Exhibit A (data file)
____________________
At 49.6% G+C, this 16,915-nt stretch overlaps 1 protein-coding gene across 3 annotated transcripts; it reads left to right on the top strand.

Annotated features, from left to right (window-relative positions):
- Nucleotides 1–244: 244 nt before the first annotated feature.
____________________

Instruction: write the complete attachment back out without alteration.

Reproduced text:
At 49.6% G+C, this 16,915-nt stretch overlaps 1 protein-coding gene across 3 annotated transcripts; it reads left to right on the top strand.

Annotated features, from left to right (window-relative positions):
- Nucleotides 1–244: 244 nt before the first annotated feature.